There's something that has been weighing on my mind the past several weeks. The nation has been blasted with the death of Trayvon Martin, a high school boy who was shot and killed unexpectedly while walking home one night. Because of the work that I do everyday, I took a particular interest to the case. I've read probably every article, watched every news interview, and have spent a lot of time thinking about my feelings on what happened. One word best describes how I feel about the Trayvon Martin case: sick.
There are some people in the country that think racism is not as much of a problem as it used to be. That color of skin is looked past, and we all just love each other. If that was the case, then a black, unarmed high school student's killer would have already been arrested. If that was the case then my inner city students would have as much money put into their programs as the predominantly white schools. I'll never forget a situation that happened last summer. I went on a trip with the football team of an inner city high school to San Diego for a football camp. My mom actually planned and raised money for the whole thing. Most of the kids had never stepped foot outside of Arizona, and were so excited to see the beach for the first time.
After a day at the beach, I had never seen these kids so excited and happy. When it was time to go, the students were walking over to the bus in the parking lot. A white woman came out of nowhere and said to the boys, "If anything happens to my car, I'll know who did it now."
They ignored her and kept getting on the bus. Two of her biker buddies pulled up on their bikes.
They started yelling at the kids, and then one of them looked at the biggest kid
on the team and yelled, "What are you looking at N*****".
My student's whole presence changed.
Words hurt as bad as physical abuse, and sometimes the sting of it stays longer.
The man on the bike reached into his jeans to pull out a gun, just as we ran over screaming at the kids
to get on the bus. When the bikers saw these kids were with a bunch of white people, they quickly rode away, and we all left. The boys were shaken up, and I was devastated that the harsh reality of racism was felt even on a day that these boys had been looking forward to for a very long time.
You can't run away from racism.
I've heard skeptical people say that a man wouldn't just shoot Trayvon with no reasoning; that Trayvon must have provoked him in some way. To those I say, hate knows no boundaries. I've seen it first hand.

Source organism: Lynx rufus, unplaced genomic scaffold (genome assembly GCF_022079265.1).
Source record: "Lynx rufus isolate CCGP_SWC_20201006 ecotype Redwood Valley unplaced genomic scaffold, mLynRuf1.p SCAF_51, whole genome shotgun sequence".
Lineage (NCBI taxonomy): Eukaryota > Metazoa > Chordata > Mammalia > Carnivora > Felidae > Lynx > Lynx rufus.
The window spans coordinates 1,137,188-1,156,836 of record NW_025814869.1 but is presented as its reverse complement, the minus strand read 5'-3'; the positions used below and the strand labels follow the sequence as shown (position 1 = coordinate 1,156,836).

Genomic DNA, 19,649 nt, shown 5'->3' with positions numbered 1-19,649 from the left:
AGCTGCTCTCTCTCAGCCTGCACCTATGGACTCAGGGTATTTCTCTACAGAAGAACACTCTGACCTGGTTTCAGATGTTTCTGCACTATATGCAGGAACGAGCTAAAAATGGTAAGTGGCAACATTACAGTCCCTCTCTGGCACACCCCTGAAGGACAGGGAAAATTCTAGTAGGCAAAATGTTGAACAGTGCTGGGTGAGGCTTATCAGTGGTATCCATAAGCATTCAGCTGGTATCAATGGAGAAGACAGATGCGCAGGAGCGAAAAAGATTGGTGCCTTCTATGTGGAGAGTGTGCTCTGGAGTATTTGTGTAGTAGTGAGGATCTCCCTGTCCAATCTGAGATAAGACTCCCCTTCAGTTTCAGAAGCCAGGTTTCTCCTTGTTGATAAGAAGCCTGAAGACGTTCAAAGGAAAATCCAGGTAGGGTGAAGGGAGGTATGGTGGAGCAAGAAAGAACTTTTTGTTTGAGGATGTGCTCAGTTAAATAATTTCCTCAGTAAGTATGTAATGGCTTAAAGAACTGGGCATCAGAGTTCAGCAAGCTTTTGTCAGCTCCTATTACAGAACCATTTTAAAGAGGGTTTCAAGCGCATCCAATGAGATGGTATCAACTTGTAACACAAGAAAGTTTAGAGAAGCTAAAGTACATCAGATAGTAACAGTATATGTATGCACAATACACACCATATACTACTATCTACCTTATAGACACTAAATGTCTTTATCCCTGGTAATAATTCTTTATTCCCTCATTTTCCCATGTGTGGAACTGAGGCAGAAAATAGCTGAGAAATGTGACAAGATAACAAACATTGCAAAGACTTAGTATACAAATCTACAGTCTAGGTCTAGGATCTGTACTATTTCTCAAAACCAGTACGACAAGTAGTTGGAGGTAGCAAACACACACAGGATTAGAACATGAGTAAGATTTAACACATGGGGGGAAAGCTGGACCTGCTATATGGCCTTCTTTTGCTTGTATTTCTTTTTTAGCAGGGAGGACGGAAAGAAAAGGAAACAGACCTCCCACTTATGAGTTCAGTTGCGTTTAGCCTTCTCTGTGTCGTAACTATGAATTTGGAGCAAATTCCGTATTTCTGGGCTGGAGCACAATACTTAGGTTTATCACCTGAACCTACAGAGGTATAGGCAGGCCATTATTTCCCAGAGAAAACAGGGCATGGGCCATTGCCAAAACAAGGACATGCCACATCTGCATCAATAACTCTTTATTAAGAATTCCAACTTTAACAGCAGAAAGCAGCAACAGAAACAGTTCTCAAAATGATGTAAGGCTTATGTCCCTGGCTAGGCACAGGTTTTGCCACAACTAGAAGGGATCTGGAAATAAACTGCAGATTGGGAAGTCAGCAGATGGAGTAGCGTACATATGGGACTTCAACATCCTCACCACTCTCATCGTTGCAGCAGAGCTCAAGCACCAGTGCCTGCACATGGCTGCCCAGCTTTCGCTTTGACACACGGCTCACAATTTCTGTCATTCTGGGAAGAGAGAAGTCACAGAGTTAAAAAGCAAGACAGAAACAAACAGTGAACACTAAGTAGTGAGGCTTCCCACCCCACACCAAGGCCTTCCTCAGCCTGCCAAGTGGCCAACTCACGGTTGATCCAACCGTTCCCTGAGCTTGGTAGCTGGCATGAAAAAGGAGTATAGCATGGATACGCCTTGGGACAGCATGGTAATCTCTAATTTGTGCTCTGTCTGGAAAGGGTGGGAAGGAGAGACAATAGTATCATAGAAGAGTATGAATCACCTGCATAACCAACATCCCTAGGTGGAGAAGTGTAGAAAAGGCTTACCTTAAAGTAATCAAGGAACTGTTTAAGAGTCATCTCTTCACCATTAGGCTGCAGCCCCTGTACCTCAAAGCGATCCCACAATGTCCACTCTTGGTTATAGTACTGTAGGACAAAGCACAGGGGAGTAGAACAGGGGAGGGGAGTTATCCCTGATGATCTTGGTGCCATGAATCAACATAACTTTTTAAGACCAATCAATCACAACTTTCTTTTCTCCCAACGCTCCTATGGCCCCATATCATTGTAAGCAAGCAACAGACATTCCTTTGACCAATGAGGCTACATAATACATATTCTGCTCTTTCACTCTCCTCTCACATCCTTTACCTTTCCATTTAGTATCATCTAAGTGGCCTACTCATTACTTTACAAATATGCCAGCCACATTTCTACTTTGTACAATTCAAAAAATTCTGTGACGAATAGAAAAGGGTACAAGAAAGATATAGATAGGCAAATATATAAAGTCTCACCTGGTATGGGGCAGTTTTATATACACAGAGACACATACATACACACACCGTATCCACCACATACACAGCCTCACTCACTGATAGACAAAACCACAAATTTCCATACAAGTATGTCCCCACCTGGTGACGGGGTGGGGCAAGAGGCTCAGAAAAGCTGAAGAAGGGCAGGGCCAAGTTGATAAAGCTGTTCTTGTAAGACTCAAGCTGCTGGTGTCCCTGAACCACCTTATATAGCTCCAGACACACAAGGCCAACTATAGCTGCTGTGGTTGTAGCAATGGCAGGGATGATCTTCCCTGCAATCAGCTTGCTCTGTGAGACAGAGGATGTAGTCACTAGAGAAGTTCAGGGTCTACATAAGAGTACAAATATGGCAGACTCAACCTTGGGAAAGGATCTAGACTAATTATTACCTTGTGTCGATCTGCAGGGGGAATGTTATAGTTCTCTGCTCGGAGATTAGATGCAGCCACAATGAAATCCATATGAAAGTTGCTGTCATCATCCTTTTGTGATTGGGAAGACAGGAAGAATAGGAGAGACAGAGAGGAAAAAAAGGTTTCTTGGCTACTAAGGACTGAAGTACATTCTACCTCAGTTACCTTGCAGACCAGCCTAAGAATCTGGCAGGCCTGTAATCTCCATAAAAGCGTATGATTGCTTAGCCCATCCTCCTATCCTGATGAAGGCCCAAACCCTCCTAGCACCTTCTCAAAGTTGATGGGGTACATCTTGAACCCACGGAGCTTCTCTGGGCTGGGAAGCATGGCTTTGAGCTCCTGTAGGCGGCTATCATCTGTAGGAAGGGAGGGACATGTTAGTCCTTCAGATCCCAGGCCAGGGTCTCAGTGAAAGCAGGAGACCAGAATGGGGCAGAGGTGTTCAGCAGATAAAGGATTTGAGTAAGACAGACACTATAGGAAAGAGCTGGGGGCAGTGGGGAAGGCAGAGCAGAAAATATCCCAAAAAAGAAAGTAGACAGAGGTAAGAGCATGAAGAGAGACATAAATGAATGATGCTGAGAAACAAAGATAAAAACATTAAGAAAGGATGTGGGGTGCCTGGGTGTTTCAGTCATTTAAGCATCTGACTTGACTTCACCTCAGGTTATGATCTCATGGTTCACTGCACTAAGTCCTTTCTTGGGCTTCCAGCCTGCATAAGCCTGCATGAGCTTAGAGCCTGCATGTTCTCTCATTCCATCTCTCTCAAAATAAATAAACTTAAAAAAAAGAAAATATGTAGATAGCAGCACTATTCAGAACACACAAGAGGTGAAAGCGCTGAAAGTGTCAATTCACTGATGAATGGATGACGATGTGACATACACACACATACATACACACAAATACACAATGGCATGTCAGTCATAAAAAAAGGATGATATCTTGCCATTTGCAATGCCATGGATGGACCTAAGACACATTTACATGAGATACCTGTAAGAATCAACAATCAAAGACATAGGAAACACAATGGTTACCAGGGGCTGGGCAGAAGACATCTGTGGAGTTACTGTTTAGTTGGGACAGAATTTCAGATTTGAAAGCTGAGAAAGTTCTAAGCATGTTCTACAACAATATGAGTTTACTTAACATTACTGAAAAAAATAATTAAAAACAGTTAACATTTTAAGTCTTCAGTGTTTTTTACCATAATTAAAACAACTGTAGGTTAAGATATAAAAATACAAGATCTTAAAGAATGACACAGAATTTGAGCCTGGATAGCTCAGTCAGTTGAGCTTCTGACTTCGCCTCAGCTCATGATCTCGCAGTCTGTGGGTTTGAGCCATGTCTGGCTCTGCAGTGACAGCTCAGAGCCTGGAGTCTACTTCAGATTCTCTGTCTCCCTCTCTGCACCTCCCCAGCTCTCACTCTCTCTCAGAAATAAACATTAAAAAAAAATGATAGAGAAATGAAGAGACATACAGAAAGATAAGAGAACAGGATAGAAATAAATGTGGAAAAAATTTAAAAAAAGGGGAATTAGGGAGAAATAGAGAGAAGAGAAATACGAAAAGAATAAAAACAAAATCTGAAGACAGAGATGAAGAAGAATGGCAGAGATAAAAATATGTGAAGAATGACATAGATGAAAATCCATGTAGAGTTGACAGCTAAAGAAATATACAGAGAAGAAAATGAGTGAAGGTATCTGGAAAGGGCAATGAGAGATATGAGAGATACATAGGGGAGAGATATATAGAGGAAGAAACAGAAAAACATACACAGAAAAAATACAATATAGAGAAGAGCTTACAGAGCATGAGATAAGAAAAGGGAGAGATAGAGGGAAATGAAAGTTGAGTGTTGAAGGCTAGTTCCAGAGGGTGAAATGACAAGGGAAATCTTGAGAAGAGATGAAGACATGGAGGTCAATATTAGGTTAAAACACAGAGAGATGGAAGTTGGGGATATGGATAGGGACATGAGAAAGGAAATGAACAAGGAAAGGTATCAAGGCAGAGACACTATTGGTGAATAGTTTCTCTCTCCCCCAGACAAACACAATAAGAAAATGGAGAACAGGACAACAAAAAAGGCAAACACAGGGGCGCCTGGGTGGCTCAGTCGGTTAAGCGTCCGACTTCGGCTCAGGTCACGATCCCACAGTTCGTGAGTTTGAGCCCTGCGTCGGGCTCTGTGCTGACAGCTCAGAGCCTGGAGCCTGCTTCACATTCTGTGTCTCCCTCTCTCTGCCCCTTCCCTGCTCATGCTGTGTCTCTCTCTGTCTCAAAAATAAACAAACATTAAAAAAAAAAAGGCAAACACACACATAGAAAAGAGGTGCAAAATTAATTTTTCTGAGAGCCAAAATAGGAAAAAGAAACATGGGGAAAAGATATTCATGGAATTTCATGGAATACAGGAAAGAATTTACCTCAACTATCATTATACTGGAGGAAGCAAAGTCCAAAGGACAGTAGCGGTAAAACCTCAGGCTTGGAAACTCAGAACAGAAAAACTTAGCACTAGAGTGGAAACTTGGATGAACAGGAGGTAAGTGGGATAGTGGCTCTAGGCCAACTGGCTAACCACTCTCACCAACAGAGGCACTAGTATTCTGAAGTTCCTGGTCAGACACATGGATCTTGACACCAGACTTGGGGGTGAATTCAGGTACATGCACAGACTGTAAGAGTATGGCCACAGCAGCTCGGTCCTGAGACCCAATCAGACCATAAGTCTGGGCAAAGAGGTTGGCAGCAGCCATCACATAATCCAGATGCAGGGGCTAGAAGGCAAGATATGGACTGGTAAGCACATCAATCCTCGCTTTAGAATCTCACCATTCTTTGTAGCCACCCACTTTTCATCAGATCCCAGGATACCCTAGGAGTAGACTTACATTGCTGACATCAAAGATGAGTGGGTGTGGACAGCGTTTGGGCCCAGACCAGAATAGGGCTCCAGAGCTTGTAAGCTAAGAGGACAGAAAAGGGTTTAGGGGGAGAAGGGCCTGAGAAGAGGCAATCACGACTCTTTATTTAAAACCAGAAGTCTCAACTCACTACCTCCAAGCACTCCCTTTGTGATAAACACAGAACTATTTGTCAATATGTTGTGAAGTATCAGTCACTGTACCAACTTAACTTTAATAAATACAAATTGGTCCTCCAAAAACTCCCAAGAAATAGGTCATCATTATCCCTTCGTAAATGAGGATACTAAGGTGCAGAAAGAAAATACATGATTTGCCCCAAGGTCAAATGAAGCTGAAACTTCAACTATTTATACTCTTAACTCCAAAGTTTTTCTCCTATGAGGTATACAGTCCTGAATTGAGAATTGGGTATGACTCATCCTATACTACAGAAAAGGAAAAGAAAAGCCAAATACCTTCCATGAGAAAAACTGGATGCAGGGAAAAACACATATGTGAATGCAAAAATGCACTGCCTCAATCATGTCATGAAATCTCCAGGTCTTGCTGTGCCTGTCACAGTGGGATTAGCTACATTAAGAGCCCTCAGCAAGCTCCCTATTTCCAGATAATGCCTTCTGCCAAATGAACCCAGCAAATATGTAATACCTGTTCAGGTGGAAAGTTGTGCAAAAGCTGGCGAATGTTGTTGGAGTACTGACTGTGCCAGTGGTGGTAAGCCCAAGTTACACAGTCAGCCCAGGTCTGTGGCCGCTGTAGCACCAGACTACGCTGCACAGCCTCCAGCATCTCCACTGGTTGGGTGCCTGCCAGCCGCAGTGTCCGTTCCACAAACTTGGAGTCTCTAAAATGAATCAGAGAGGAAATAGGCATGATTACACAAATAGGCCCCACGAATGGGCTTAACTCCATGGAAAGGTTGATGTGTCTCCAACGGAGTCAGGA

I am disappointed in the way the justice system has handled his case. If racism exists in those who run and facilitate our country, then who can we trust? I want justice for this boy who lost his life so early. I want justice for all the kids who have shared with me stories where hate has affected them, I want justice for all of those whose stories I haven't heard, and I want justice for all of those who will never be able to tell them.
It physically makes me hurt to know that people are so full of hate, that they ruin and go as far as taking another's life. If people have a problem with those of other races and cultures, let's talk about one big race that we all belong to for a second. The human race. There are some people who make me embarrassed to belong to this human race, and others who make me so, so proud.
Racism shouldn't be brushed under the rug. Fighting it should be done in peace. And I'll fight it until the day I die.
*I am grateful to all of you who do the same.
I can imagine that in the next couple of years you would have gone to college. You were a football player, maybe you would have taught your own sons to play. Hate took that away from you. But guess what? You might have left this world feeling hated and scared, but people from all over the country have come together to celebrate you and bring you justice. You are loved, Trayvon. And now God will mend all the pain you felt while you were here. Your story has touched my heart. We wont stop fighting to end the war of hate.
Thank you for being at its forefront and opening more eyes to the problems this country faces.